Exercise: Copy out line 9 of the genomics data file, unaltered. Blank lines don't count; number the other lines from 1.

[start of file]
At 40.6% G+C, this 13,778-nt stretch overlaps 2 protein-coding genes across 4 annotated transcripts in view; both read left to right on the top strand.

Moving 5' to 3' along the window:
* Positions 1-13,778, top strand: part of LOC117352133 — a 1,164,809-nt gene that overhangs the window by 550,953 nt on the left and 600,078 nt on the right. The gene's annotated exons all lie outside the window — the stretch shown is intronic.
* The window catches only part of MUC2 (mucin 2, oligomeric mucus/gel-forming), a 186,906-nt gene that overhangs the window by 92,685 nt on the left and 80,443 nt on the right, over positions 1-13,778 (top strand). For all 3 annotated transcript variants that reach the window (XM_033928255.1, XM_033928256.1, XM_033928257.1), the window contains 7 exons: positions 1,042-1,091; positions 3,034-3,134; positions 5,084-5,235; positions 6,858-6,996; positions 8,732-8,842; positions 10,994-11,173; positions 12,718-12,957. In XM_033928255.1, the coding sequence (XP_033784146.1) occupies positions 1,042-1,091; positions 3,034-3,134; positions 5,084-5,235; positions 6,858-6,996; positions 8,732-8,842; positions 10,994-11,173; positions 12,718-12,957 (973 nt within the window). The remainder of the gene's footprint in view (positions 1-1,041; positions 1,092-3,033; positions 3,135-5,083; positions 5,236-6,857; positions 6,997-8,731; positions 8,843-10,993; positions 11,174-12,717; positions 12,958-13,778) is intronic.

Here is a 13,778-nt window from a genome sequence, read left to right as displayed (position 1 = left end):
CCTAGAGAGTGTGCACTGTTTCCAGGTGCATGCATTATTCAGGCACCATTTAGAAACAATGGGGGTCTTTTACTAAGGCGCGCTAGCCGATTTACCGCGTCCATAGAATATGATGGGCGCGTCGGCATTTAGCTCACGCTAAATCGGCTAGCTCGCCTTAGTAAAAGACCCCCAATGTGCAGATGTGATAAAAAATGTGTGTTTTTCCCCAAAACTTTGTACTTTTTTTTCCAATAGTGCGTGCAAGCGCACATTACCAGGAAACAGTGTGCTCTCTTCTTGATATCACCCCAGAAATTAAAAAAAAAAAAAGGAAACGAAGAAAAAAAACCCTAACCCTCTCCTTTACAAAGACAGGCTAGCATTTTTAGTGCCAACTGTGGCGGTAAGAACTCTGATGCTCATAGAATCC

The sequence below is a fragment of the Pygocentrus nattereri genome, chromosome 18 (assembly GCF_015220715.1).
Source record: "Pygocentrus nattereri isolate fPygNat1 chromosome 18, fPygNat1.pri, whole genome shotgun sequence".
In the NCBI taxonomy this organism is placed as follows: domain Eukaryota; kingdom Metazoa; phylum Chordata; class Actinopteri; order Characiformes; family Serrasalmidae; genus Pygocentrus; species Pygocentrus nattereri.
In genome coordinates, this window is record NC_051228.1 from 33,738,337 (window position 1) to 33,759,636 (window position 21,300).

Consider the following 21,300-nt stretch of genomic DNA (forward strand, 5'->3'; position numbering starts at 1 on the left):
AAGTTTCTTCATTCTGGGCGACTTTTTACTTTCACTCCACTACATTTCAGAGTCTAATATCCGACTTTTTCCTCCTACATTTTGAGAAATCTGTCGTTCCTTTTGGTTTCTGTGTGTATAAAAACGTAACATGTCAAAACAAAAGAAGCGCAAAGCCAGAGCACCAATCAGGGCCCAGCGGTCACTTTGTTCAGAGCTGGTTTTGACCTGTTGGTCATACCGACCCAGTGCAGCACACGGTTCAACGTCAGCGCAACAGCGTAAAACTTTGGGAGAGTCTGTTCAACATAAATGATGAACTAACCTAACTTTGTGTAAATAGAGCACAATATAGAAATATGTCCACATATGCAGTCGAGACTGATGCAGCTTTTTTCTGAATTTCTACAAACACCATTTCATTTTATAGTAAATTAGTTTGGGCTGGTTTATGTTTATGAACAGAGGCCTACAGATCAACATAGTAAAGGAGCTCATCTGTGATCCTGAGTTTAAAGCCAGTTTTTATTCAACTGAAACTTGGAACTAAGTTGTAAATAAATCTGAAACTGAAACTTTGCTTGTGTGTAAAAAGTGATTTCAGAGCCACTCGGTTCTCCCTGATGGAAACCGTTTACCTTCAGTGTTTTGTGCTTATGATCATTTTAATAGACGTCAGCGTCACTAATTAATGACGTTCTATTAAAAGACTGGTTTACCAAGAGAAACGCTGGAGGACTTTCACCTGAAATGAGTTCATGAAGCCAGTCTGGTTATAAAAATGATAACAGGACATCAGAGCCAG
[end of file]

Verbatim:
In the NCBI taxonomy this organism is placed as follows: domain Eukaryota; kingdom Metazoa; phylum Chordata; class Actinopteri; order Characiformes; family Serrasalmidae; genus Pygocentrus; species Pygocentrus nattereri.